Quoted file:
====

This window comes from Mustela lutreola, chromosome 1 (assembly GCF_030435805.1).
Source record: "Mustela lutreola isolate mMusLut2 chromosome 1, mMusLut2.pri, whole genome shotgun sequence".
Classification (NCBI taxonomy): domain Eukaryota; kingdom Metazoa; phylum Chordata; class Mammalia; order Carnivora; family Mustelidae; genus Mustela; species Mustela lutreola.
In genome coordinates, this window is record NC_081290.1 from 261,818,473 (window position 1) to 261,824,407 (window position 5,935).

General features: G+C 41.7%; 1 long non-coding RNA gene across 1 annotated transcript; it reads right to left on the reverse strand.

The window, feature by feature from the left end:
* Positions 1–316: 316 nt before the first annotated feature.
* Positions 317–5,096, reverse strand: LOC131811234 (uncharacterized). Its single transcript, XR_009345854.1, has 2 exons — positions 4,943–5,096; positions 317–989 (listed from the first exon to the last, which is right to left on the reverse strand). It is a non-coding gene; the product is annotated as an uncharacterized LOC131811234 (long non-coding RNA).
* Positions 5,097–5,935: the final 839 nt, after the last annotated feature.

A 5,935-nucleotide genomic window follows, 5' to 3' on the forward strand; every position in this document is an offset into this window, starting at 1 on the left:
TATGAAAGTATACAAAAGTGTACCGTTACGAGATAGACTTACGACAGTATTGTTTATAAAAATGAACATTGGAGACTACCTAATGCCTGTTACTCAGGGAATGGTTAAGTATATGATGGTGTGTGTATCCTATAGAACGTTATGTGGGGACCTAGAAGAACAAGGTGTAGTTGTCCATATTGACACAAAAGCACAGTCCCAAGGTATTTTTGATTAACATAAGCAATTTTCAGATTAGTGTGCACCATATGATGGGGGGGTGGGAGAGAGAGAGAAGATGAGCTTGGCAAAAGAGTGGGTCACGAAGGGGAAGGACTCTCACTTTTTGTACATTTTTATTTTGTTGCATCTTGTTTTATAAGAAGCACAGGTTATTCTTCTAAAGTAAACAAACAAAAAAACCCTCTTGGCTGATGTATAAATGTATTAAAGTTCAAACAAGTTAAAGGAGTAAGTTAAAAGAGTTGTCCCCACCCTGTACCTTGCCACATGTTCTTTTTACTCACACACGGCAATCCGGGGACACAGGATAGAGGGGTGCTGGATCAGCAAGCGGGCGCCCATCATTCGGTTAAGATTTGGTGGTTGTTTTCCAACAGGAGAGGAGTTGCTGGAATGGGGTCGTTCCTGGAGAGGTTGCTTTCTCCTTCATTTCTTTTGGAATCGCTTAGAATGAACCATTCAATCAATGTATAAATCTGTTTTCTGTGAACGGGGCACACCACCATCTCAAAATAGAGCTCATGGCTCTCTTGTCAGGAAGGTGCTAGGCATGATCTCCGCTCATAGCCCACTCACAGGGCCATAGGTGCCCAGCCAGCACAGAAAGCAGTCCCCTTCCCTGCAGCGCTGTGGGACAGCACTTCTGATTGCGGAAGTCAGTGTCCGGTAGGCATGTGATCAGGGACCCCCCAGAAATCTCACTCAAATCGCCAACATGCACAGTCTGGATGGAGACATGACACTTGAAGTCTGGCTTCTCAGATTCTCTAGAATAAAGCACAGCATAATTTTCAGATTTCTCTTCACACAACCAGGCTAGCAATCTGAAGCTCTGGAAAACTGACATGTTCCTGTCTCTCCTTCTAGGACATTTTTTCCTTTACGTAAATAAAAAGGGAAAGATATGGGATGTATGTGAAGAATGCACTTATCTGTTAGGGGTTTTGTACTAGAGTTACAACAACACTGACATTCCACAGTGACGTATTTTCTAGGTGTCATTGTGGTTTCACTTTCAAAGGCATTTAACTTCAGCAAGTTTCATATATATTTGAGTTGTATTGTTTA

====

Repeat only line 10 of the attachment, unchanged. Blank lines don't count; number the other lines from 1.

A 5,935-nucleotide genomic window follows, 5' to 3' on the forward strand; every position in this document is an offset into this window, starting at 1 on the left: